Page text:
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Let's get one thing straight. I've got strict expectations for high-end eateries -- spotless ambiance, spotless service, and, of course, spotless food to go along with the spotless silverware. I'm paying big bucks for perfect, and am quick to complain if I receive anything less.
But funky can be a good thing in an inexpensive, family-run eating establishment. The weirder the place is, often, the better the adventure. Why? Because I've often found that the chef-owner is focusing so hard on the cooking that he or she can't be bothered to make sure all the furniture matches. It's fun to discover a place no one knows about, since that makes us cool, but it also usually means the talent is residing in the kitchen, not out working the PR circuit. What the owner is saving on high rent and expensive Villeroy & Boch tableware means bargain menu prices for us. And usually, these offbeat places are run by truly creative types, who imbue their wacky personalities into our dining experience.
Calico Cow Cafe proves my point. This place is as homely as they come. Though it's been around for 12 years, in all that time the central Phoenix restaurant has never evolved past owner Susan Greenhalgh's dream of an ultra-casual down-home place where she can cook for "friends." That means we're in for quite a bit of informality. We dig ice for our drinks out of an Igloo cooler on a counter, and appliances look more like they came from a surplus store than Sur la Table. There's no air conditioning.
4616 North 12th Street, 602-235-9480. Hours: Breakfast and lunch, Monday through Friday, 8 a.m. to 3 p.m.
Yet Calico Cow is an absolute joy. The food -- a comfort menu of old-time American favorites -- is as good as it gets. (And cautious diners can relax. Despite the "udder chaos," as a sign on the wall jokes, Maricopa County Health Services is quite pleased with the cafe -- just check out the quality ratings on the Web site at maricopa.gov.)
Calico Cow has a small but dedicated following. Business is strictly word of mouth; the spot has never gotten much media attention, and that's a shame. Likely lots of us have driven right past it without ever realizing there's such an interesting cafe housed in a beat-up shop next to an ancient-looking appliance repair store. The place is tiny -- it used to hold just one table for communal dining of about 10; then, a few years ago, a wall was knocked down for a couple more tables. I like how stacks of books and magazines line the walls, ours for the sharing, and the only real attempt at decor: a clutter of cow-themed knickknacks everywhere.
I drag my dining buddy in one day, and he's skeptical. But with one glance at the menu, and one whiff of freshly baked homemade pie, he's mine. There's nothing fancy here, just a short list of sandwiches, soups and desserts reminiscent of a 1950s cookbook. Chicken noodle soup. Meat loaf. Chicken salad. Classic desserts, like brownies, banana pudding, cookies and pies. Daily specials take me back to my school cafeteria days -- or what I wish they'd been, as prepared by a professional cook -- with delights like Sloppy Joes with corn on the cob, potato salad and pineapple upside down cake.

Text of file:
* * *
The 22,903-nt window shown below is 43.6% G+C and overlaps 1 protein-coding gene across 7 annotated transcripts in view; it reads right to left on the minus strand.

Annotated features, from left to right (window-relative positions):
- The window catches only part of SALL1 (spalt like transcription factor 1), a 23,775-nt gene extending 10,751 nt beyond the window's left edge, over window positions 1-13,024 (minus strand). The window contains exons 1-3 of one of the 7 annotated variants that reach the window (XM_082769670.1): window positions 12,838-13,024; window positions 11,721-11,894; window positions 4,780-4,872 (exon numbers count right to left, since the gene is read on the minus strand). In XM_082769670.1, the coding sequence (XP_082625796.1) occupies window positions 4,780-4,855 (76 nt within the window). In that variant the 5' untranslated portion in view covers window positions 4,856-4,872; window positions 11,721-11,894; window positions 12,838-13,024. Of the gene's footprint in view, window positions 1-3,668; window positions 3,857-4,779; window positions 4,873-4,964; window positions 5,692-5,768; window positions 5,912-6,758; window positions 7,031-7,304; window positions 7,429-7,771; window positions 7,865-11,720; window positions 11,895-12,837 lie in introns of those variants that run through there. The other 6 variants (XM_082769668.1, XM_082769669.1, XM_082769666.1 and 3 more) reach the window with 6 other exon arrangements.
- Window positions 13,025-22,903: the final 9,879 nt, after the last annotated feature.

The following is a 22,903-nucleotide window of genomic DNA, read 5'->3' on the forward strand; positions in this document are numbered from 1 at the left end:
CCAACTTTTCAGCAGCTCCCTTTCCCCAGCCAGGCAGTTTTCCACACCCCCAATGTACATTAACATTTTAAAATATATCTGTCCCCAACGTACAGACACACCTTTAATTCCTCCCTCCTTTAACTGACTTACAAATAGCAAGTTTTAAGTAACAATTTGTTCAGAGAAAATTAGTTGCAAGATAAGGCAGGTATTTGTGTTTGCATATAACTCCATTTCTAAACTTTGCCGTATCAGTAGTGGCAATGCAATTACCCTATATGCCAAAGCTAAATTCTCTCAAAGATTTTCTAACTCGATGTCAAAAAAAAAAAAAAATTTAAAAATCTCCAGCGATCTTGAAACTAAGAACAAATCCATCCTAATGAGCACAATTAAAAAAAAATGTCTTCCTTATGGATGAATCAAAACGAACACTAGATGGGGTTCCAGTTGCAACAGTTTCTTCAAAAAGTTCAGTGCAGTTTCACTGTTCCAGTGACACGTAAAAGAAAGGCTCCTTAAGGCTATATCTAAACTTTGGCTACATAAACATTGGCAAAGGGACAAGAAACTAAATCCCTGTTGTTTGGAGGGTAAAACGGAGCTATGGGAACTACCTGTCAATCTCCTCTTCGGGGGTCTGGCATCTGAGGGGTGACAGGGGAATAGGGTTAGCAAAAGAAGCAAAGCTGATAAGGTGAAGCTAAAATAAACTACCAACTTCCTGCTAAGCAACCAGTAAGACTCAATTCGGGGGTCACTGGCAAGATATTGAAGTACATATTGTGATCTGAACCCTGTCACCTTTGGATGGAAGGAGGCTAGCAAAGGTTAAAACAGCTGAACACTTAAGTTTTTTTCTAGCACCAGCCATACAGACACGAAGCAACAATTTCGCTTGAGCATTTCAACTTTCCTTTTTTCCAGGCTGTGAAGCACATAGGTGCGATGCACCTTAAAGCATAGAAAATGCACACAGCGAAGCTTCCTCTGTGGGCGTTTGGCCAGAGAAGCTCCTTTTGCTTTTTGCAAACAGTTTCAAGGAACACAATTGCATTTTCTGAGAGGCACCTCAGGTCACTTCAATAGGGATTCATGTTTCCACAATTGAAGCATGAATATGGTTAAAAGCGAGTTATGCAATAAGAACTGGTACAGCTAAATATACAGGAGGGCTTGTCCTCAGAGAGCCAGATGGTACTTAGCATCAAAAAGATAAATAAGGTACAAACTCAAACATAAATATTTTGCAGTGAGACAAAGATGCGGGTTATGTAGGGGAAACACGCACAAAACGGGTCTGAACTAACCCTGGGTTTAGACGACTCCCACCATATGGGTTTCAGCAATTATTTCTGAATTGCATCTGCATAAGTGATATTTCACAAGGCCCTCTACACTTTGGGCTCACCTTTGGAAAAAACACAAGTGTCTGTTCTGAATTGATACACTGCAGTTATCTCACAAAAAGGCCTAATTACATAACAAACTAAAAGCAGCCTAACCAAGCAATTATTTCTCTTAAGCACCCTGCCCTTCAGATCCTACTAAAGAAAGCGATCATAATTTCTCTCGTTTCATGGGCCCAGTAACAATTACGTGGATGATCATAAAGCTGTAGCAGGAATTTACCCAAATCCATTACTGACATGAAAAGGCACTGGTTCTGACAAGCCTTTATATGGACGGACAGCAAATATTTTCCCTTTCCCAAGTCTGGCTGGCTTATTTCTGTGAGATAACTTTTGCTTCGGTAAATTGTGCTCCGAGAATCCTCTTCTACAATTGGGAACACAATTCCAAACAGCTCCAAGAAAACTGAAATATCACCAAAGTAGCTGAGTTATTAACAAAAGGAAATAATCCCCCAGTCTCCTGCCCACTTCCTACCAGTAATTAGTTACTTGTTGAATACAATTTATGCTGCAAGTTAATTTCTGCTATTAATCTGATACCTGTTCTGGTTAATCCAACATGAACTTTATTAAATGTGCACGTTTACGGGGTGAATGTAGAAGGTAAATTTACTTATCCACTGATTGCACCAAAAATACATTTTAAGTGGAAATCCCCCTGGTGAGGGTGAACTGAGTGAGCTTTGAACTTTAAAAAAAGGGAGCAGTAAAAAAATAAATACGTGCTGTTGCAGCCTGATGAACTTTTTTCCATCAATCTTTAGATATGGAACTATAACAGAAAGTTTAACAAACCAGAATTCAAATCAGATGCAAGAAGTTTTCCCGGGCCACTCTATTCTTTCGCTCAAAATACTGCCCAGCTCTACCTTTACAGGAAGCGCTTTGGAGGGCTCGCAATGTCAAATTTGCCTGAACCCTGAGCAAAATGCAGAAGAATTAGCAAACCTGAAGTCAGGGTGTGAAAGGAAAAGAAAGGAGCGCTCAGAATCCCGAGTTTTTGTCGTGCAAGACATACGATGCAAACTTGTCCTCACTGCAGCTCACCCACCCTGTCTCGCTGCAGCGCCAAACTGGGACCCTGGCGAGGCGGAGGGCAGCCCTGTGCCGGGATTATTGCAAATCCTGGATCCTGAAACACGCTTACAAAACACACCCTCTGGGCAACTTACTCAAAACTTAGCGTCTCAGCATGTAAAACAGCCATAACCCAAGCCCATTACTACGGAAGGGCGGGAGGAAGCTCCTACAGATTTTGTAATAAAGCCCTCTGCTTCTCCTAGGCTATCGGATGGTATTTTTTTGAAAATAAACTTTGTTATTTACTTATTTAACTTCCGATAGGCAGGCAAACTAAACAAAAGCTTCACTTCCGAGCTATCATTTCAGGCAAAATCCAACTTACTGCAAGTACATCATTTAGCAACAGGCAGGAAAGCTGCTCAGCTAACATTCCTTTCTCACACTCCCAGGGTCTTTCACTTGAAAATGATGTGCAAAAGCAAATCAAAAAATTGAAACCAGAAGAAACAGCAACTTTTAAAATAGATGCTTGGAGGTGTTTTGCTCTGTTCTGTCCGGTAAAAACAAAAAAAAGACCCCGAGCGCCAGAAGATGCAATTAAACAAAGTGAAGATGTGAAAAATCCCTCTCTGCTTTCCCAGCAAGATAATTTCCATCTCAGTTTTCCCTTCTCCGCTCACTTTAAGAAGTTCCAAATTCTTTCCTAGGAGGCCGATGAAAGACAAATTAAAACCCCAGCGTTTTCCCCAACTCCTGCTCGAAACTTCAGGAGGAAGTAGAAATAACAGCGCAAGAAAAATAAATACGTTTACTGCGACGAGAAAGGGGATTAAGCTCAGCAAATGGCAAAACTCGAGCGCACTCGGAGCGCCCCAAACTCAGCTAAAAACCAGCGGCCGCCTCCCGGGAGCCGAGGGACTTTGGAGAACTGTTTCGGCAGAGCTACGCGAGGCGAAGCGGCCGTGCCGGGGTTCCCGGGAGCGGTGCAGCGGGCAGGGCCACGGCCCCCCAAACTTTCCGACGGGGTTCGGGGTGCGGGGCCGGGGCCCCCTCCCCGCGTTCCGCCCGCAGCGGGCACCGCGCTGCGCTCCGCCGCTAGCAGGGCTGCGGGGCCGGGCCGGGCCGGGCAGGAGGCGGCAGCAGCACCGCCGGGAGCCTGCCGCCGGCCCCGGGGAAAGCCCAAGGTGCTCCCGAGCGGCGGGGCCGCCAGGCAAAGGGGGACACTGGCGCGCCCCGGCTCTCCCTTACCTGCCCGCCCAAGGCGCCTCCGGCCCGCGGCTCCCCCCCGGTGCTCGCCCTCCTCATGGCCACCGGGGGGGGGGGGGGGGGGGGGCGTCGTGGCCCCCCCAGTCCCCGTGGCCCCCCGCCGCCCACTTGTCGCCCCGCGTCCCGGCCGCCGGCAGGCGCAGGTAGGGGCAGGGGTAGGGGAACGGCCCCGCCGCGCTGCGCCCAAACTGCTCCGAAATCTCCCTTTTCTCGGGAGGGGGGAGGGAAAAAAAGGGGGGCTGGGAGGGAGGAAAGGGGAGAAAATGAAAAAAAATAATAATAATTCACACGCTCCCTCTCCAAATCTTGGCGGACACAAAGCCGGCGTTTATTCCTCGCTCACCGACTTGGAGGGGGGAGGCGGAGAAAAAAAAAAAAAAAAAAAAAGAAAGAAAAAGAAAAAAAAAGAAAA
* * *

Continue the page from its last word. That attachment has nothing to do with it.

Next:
Most everything is homemade, including bread, and I even know the guy who supplies the produce. He's Greg Peterson, the owner of Urban Farm, a visionary who has planted his 80-by-160-foot home plot near 12th Street and Glendale Avenue with every kind of organic fruit and vegetable we can imagine. (How dedicated to purity is the guy? Pet hens produce eggs and natural fertilizer.)
And what is this, an episode of The Andy Griffith Show? The staff knows all the regulars by name -- really, when the mail carrier stops in around 11 a.m., they fix her a specialty sandwich from her favorite off-the-menu recipe, and toss in some of her favorite shortbread cookies ("We remember what you like," assures cook Margie, when the postal employee can't recall if it was bacon she so craved with her jalapeños). If it weren't so sincere, the gushing pleasantry might actually be too cute for me.
Meat loaf is a signature dish, and for good reason. There's nothing to this version, and that's what makes it marvelous. It comes as a sandwich, sliced in thick slabs and served cold between sourdough, with leaf lettuce, tomato, provolone and mayo. A sip of chicken noodle soup and my buddy is smiling, taken with the rich broth, slippery wide noodles, corn, carrots, celery, peas, green beans and lots of shredded meat. Almost as pleasing is the fat-free chili, ladled with tons of white onion, kidney beans, ground beef and Cheddar. The chili loses points because there's no spice -- but Tabasco solves that problem nicely.
It doesn't matter that we often have to order at the counter, when the result is a lovely sandwich of real (not processed and pressed) turkey on crisp, pita-like ciabatta with homemade cranberry sauce, or deli-quality roast beef on a croissant with provolone, avocado and a drizzle of balsamic vinaigrette. Slow service? Who cares, if we get a gooey, hot all-white tuna melt on sourdough with Cheddar, or grilled baked ham on seeded rye with Swiss and apricot mustard? A chef's salad is more than just a mountain of mixed greens, meat, hard-boiled egg and tomato -- it's the generous amounts of top-level turkey, ham, Cheddar and Swiss that make the difference. And only my mom makes better egg salad than this dish, both chunky and creamy, dusted with dill and scooped onto my choice of nine-grain and layered with alfalfa sprouts, tomato, lettuce and provolone.